They did it! I never really thought they would. But they did – last week the 2017 Houston Astros became MLB World Series Champions. I’ll say it again…the 2017 Houston Astros, my home town team, are World Champions!
But why on the earth am I writing about this on the Tasktop blog? Because it turns out that there are some interesting parallels between winning the world series and successfully delivering software at scale. Both are high intensity, high stake journeys that heavily rely on teamwork, deft coordination and complex collaboration.
Winning the World Series isn’t something that happens overnight. It takes time. It takes clever management (often on the fly), a clear strategy and above all else – clean execution. It requires input and support from all levels of the organization. It demands hard work, flexibility and willingness to try new things and not fear failure. And of course, it takes talent.
Incredibly, the Astros have been building this team for over seven years! It’s been a long and arduous journey that has seen its fair share of ups and downs (especially ‘downs’…the Astros lost 100 games in a row in a three-year period between 2011 and 2013). Such poor form could’ve broken even the best of teams. But not the Astros.
Not even when they were down 3-2 in games to the New York Yankees. They kept getting back up. ‘Resilience’ has been a popular watchword about the Astros. Another was ‘process’. As I watched all the interviews with the team and post-game analysis, I noticed a reoccurring mission statement which was basically: “Believe, trust and stick with your process.” Sound familiar?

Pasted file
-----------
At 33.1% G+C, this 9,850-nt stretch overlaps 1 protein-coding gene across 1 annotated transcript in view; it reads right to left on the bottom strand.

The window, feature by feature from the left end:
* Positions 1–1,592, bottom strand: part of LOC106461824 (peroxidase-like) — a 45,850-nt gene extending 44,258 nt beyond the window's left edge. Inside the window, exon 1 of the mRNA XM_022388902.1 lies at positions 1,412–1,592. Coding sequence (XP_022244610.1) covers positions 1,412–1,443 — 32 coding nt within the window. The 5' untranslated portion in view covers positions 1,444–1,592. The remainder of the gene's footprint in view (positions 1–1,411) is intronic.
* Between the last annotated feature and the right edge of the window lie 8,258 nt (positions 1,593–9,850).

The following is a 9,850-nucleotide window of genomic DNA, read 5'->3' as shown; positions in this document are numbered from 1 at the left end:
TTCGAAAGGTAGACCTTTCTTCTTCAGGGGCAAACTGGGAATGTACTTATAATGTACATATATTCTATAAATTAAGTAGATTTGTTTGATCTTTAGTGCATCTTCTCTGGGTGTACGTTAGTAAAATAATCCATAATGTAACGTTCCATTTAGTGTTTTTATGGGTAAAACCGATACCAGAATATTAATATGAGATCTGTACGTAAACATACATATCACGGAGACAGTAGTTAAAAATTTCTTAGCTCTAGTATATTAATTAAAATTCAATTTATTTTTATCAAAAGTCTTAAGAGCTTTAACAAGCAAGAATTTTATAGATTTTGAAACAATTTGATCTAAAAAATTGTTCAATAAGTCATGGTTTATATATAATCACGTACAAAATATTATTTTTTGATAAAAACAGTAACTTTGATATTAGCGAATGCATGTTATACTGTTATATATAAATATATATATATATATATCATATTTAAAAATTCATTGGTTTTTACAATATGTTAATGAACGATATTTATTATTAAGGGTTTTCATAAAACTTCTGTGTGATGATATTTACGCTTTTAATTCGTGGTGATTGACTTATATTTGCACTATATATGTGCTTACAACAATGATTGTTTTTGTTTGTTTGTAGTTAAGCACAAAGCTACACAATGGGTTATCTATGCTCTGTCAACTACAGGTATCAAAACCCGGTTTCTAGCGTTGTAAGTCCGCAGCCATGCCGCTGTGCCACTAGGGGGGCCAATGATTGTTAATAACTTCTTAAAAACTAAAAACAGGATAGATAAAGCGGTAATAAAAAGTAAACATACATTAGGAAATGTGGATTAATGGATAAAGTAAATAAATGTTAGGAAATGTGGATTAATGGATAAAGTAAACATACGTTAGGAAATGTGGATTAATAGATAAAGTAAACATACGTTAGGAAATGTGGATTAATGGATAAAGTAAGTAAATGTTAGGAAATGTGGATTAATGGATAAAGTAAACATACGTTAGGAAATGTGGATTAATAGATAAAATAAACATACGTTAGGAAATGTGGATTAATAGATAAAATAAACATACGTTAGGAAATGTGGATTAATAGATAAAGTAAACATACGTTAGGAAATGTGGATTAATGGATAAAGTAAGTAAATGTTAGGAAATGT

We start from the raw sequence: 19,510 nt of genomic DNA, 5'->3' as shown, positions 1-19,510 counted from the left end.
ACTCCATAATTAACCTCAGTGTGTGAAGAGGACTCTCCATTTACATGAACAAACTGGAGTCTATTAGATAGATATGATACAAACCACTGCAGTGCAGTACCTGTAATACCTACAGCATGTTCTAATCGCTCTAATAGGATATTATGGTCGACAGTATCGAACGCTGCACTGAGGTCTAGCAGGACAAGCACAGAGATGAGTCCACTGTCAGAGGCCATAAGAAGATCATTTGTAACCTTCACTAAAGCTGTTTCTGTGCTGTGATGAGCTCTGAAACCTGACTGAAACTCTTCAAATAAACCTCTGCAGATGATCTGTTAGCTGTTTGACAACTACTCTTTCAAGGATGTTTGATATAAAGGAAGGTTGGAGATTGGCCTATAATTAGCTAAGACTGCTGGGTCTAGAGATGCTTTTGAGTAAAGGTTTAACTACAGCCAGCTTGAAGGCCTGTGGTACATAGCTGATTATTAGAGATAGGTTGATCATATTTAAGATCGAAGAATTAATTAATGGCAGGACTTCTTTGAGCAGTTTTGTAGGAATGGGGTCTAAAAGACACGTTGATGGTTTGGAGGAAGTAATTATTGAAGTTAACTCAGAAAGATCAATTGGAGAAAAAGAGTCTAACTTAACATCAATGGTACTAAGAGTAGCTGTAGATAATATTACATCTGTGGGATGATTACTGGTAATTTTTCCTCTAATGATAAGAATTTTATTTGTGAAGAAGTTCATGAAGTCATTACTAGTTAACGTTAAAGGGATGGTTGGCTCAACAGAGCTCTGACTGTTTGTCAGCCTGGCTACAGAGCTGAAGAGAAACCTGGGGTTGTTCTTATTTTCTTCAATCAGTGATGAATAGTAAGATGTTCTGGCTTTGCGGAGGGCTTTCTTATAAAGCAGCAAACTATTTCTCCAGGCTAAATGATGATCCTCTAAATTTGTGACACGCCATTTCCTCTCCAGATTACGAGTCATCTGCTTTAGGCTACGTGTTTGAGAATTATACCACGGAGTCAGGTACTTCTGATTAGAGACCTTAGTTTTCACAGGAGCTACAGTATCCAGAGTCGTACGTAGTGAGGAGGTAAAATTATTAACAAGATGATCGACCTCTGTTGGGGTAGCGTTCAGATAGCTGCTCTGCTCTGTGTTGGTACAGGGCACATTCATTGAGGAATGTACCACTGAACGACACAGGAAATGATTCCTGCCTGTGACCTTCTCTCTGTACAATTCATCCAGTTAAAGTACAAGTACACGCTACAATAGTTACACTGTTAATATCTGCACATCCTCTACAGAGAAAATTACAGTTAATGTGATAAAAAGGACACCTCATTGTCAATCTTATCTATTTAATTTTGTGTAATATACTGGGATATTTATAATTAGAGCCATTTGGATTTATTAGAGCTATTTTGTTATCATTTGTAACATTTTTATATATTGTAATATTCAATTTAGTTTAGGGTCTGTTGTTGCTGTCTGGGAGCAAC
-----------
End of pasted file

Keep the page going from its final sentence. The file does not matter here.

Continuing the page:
Defining, building and optimizing your Value Stream Network – the highly-complex collaboration between all teams, tools and processes that help enterprises plan, build and continuously deliver software – is also something that doesn’t happen overnight (nor does it just ‘happen’ by wishful thinking and luck alone).
Like the Astros, you have a vision and you chip away at it in a strategic manner, keeping faith in a well-planned process. You focus on aligning players and addressing key plays, or what we call in large-scale software delivery ‘Integration Patterns’. Concentrate on all the direct and indirect inputs, and work out how to transform them into powerful outputs. For the Astros, that was a George Springer home run. For an organization, it’s an innovative software feature that works straight off the bat (pun fully intended).
Of course, there is one very distinct key difference (beyond the whole baseball/software thing): the Astros’ plan took seven years to come to fruition – but if you get your Value Stream Network right, you’ll see the benefits very quickly. Especially as you build out and optimize different stages across the pipeline, generating value at each stage as you build to end-to-end value from ideation to production.
The Astros’ remarkable journey has taught us a lot about unity, collaboration, belief and process, and IT organizations can learn a lot from this unlikely cast of characters – as I’m sure a lot of smaller startups and digital disruptors have too…